An initiative aimed at protecting vulnerable people from being exploited by drug gangs has identified dozens of victims in the north east of Scotland.
Police launched a crackdown on dealers who were using a method known as "cuckooing" to target individuals in Fraserburgh and Peterhead last year.
Cuckooing is the term used where dealers commandeer homes of people in exchange for drugs.
One such couple have spoken of the ordeal and why they had to move away.
A year on from the launch, 47 local people have been identified as being victims of cuckooing, and about 30 are now accessing the available support services.
Police Scotland carried out fresh raids in Fraserburgh this week, as part of Operation Corner.
Several people were arrested, and hundreds of pounds worth of drugs including heroin and cocaine was seized.
One young couple - who cannot be identified - have had to move away to evade the dealers.
Always looking over shoulder
The young woman, who was using heroin and crack cocaine, said: ''It got to the point that I had to take it because my body was hurting every day.
"It was just horrible.
"These dealers started threatening us, and then it got to the point that we had to dodge all the time and hide, and always look over our shoulders. It was scary. I just want to rest, and have a nice life, and be a normal teenager."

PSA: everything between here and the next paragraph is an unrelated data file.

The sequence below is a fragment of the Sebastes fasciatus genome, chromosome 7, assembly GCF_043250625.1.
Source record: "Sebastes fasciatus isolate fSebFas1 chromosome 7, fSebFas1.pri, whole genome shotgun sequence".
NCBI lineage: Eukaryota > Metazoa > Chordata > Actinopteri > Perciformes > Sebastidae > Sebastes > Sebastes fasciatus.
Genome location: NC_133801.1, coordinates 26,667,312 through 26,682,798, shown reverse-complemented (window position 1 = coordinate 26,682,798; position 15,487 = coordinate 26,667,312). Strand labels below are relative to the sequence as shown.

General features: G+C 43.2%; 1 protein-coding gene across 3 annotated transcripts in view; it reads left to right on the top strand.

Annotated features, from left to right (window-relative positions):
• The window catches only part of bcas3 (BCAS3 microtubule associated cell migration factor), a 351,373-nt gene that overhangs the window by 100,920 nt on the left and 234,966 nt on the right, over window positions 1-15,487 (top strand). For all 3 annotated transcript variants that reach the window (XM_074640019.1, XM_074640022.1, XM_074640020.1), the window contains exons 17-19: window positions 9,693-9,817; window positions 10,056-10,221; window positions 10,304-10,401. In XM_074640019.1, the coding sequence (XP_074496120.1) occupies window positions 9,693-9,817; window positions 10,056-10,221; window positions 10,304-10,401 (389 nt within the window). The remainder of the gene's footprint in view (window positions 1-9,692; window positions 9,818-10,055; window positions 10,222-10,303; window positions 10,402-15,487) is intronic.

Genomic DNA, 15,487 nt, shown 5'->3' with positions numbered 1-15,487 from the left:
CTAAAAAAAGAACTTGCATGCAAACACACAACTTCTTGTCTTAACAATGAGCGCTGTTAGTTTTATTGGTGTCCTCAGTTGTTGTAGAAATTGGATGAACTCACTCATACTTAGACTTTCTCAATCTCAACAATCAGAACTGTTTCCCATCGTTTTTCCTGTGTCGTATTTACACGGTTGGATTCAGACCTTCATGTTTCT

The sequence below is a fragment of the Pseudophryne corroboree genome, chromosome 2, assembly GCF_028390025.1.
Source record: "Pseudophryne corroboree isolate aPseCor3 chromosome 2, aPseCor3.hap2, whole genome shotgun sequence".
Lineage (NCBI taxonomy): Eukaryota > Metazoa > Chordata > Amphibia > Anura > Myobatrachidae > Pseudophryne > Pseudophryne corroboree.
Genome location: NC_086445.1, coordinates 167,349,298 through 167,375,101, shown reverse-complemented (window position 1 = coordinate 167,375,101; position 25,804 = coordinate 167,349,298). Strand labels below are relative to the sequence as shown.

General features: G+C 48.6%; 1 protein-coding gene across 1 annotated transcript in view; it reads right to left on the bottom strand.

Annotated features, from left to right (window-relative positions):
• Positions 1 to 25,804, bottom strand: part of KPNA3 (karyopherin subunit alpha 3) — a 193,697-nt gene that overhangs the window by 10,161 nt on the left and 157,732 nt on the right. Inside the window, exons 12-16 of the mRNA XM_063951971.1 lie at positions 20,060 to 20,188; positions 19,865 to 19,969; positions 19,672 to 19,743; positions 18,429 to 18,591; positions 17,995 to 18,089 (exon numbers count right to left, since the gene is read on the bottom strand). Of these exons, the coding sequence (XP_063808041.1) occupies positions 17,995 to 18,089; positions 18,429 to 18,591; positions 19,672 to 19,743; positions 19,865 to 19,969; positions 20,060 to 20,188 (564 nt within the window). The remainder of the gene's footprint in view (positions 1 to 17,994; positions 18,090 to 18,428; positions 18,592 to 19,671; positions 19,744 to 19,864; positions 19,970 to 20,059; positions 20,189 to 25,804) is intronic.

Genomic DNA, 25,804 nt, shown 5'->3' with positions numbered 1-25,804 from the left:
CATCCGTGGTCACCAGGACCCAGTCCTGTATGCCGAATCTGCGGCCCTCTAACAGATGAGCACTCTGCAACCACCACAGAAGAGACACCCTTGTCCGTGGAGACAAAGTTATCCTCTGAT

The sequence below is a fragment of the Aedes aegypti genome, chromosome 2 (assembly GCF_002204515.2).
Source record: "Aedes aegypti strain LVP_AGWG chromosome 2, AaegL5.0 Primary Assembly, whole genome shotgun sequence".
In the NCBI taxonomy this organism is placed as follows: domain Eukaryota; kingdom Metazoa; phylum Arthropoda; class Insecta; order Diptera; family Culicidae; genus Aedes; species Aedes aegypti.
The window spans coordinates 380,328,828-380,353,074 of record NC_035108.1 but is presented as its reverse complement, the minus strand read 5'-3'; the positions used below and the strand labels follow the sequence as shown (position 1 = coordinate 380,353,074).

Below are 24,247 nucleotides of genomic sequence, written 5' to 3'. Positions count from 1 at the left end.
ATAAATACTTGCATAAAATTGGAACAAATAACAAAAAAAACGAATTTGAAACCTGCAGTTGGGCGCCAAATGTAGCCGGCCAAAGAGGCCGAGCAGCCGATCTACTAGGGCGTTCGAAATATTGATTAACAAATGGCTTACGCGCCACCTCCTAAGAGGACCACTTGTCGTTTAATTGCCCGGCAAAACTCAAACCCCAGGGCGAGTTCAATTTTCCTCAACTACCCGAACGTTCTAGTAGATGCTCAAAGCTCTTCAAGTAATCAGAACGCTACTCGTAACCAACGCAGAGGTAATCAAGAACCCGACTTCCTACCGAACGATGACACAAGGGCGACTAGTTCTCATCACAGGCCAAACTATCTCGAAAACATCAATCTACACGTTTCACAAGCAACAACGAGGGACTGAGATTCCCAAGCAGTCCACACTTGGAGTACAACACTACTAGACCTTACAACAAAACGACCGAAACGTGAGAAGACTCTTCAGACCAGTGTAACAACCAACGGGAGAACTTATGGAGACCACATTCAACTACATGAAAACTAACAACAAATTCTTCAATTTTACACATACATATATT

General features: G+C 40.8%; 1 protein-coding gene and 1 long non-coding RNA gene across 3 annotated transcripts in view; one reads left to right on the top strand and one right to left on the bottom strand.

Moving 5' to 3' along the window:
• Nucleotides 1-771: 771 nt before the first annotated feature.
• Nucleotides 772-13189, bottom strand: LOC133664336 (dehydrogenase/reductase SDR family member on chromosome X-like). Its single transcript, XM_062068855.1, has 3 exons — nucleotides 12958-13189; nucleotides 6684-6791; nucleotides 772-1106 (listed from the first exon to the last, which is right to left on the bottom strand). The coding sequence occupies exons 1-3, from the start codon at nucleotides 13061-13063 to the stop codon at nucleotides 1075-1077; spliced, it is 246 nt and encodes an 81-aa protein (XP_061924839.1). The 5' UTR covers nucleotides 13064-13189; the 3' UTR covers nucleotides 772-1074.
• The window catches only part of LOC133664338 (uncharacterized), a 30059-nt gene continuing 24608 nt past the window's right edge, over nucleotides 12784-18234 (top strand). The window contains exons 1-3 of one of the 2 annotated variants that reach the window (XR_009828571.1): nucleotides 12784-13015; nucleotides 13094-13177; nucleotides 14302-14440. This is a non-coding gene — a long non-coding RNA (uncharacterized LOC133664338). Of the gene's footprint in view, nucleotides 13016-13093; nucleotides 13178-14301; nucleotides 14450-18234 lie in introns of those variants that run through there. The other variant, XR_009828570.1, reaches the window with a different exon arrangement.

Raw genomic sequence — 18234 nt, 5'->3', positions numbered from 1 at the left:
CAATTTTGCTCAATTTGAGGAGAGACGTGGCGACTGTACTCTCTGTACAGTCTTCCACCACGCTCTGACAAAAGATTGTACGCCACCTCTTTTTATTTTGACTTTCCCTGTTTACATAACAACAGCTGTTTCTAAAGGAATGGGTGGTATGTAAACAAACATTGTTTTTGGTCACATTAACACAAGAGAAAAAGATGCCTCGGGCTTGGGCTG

Watch as police drug raids in Fraserburgh target what is known as 'cuckooing' - where dealers take over the homes of vulnerable people. Victims also tell of their ordeal https://t.co/HLsbWMZnkO @NorthEPolice @ShireNPolice pic.twitter.com/OB0xtLxx28— BBC North East Scot (@BBCNorthEast) November 8, 2019
The man said: "Eventually we started dealing for people to feed our habit."
The couple sought help. Desperate for a fresh start, they no longer use heroin.
Vanessa Case, a local substance misuse co-ordinator, said efforts were being made to support the "victims of exploitation".
She said: "We are finding increasingly over this last year-and-a-half - we're at the anniversary really now of the original operation that picked up a lot of the folk who were invading the area almost - unfortunately that hasn't stopped. We've more and more people arriving.
"We have victims on both side, some of the people arriving have been victims too - very young people being sent up to the area with a burner phone with one number on it, and find themselves abandoned."
Threaten family members
She added: "Increasingly, vulnerable older people are being targeted, and single mums with children. Folk groom them.
"They will threaten your family members, we've had children threatened, we've had mums and dads threatened in order to pay off debts. There have been family pets who've been killed.
"Once you've engaged with them, it's not in their interest to ever let you go. They need you to be intimidated. That's what we're here for, obviously to counter and to just say they don't rule the area. We can help and we can support you getting out of it."
One year on from the launch of Operation Corner, police say the majority of those involved are still getting help from support services.
Det Ch Insp Fionnuala McPhail said: "What we can say is that as long as we've got 64% engaging with us and getting the support they need.
"We're working towards making it a difficult environment for these crime groups to operate in. We're looking in the long-term to reduce drug deaths and drug related issues across the community."
Police said it is crucial that communities continue to work with officers to tackle the problem, and report concerns and suspicions.
Signs to look out for include a marked unexplained increased number of vehicles outside a property.